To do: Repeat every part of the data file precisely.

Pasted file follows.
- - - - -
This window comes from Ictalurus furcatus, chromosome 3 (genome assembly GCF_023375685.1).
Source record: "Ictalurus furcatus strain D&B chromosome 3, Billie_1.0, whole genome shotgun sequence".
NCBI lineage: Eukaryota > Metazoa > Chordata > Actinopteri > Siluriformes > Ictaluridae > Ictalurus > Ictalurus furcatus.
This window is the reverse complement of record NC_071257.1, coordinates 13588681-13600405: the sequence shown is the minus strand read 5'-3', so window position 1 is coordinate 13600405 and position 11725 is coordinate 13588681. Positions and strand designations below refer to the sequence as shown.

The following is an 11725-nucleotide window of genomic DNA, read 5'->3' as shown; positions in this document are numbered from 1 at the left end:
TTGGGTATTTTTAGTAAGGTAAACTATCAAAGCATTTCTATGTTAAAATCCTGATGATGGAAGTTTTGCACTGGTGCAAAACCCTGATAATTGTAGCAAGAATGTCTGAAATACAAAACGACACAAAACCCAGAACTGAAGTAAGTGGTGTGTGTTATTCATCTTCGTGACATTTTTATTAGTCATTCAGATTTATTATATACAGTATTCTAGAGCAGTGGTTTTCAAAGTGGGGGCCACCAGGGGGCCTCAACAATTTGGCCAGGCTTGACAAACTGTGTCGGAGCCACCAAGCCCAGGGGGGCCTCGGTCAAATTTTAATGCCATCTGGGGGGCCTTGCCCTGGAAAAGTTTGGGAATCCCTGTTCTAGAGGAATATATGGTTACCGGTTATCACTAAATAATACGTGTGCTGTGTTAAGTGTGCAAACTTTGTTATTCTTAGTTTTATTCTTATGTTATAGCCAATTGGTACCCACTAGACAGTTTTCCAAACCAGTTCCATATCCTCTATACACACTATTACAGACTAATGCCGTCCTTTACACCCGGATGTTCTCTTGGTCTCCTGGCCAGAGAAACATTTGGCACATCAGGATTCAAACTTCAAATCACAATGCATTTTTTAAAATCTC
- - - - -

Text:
This window comes from Ictalurus furcatus, chromosome 3 (genome assembly GCF_023375685.1).
Source record: "Ictalurus furcatus strain D&B chromosome 3, Billie_1.0, whole genome shotgun sequence".
NCBI lineage: Eukaryota > Metazoa > Chordata > Actinopteri > Siluriformes > Ictaluridae > Ictalurus > Ictalurus furcatus.
This window is the reverse complement of record NC_071257.1, coordinates 13588681-13600405: the sequence shown is the minus strand read 5'-3', so window position 1 is coordinate 13600405 and position 11725 is coordinate 13588681. Positions and strand designations below refer to the sequence as shown.

The following is an 11725-nucleotide window of genomic DNA, read 5'->3' as shown; positions in this document are numbered from 1 at the left end:
TTGGGTATTTTTAGTAAGGTAAACTATCAAAGCATTTCTATGTTAAAATCCTGATGATGGAAGTTTTGCACTGGTGCAAAACCCTGATAATTGTAGCAAGAATGTCTGAAATACAAAACGACACAAAACCCAGAACTGAAGTAAGTGGTGTGTGTTATTCATCTTCGTGACATTTTTATTAGTCATTCAGATTTATTATATACAGTATTCTAGAGCAGTGGTTTTCAAAGTGGGGGCCACCAGGGGGCCTCAACAATTTGGCCAGGCTTGACAAACTGTGTCGGAGCCACCAAGCCCAGGGGGGCCTCGGTCAAATTTTAATGCCATCTGGGGGGCCTTGCCCTGGAAAAGTTTGGGAATCCCTGTTCTAGAGGAATATATGGTTACCGGTTATCACTAAATAATACGTGTGCTGTGTTAAGTGTGCAAACTTTGTTATTCTTAGTTTTATTCTTATGTTATAGCCAATTGGTACCCACTAGACAGTTTTCCAAACCAGTTCCATATCCTCTATACACACTATTACAGACTAATGCCGTCCTTTACACCCGGATGTTCTCTTGGTCTCCTGGCCAGAGAAACATTTGGCACATCAGGATTCAAACTTCAAATCACAATGCATTTTTTAAAATCTC